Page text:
In the case of the commonly used chemotherapy drugs, establishing specific molecular mechanisms of resistance has been very challenging, and while numerous candidate mechanisms have been described, thus far none of these have led to the discovery of second-generation agents that can effectively manage such acquired drug resistance. In part, this challenge reflects the relatively nonspecific nature of the antitumor mechanisms associated with these drugs, which exert their actions on complex and fundamental processes including nucleotide metabolism, DNA synthesis and repair, and mitosis. On the other hand, mechanisms of acquired resistance to 'pathway-targeted' drugs, such as the various clinically active kinase inhibitors, have been somewhat more straightforward to elucidate and, in a few cases, the discovery of such mechanisms has prompted the development of drugs specifically designed to overcome them.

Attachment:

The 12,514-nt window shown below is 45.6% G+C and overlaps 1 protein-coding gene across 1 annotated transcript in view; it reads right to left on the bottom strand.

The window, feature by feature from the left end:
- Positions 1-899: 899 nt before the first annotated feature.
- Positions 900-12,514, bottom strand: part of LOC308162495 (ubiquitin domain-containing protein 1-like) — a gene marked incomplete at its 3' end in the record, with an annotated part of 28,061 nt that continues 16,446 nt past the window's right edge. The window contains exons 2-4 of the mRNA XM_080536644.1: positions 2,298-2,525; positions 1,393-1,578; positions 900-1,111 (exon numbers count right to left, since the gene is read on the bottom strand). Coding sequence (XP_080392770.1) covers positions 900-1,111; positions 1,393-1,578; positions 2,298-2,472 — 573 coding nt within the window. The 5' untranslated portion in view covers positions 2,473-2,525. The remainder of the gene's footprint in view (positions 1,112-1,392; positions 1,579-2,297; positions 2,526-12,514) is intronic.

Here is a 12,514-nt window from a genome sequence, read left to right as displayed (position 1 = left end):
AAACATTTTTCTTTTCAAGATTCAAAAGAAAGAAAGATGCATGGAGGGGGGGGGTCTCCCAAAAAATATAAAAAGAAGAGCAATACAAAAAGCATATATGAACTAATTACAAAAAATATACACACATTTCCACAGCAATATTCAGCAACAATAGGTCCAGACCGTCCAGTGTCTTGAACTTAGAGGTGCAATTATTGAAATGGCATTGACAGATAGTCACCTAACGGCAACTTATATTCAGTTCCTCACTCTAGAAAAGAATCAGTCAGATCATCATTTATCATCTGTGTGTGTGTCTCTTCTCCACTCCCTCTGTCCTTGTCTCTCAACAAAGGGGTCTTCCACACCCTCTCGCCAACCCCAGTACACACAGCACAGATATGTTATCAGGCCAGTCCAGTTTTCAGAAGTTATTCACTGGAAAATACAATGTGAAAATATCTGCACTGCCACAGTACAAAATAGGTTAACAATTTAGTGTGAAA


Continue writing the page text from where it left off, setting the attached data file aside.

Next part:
Mechanisms underlying acquired resistance to pathway-targeted drugs are being pursued largely through two basic strategies. Preclinically, cancer cell line models are being used to recapitulate the clinical experience, providing 'paired' samples of pretreatment drug-sensitive cells and post-treatment cells that manage to escape the consequences of drug exposure, and these largely isogenic cell line pairs can be compared in order to identify molecular mechanisms of acquired drug resistance. In addition, tumor biopsies collected prior to treatment and following post-treatment response and subsequent progression can be similarly compared. In the setting of non-small-cell lung cancer (NSCLC) and melanoma, these two strategies have revealed a seemingly overlapping set of mechanisms derived from each approach, thereby validating the utility of this strategy. For example, secondary mutations in the EGF receptor (EGFR) kinase domain (T790M) in EGFR-mutant NSCLC patients or gain-of-function mutations in NRAS in BRAF-mutant melanoma patients promote drug resistance by reactivating key prosurvival pathways.[1,2] Significantly, such analysis has revealed that acquired drug resistance mechanisms are likely to fall into two fundamentally distinct categories: genetic and nongenetic (or epigenetic). The following sections give an overview of both of these classes of mechanisms of acquired resistance to pathway-targeted anticancer drugs. This is not intended to be a comprehensive review of this important topic, for which there has been a virtual explosion in the number of recently published reports. Rather, the intent is to provide several examples of genetic and nongenetic mechanisms of acquired resistance to the various molecularly targeted oncology drugs that have demonstrated clinical activity – derived from both preclinical cell line modeling studies and from the analysis of clinical specimens – and to discuss how these findings are impacting strategies in which combination drug treatments can be used to overcome, or possibly to prevent, the acquisition of drug resistance.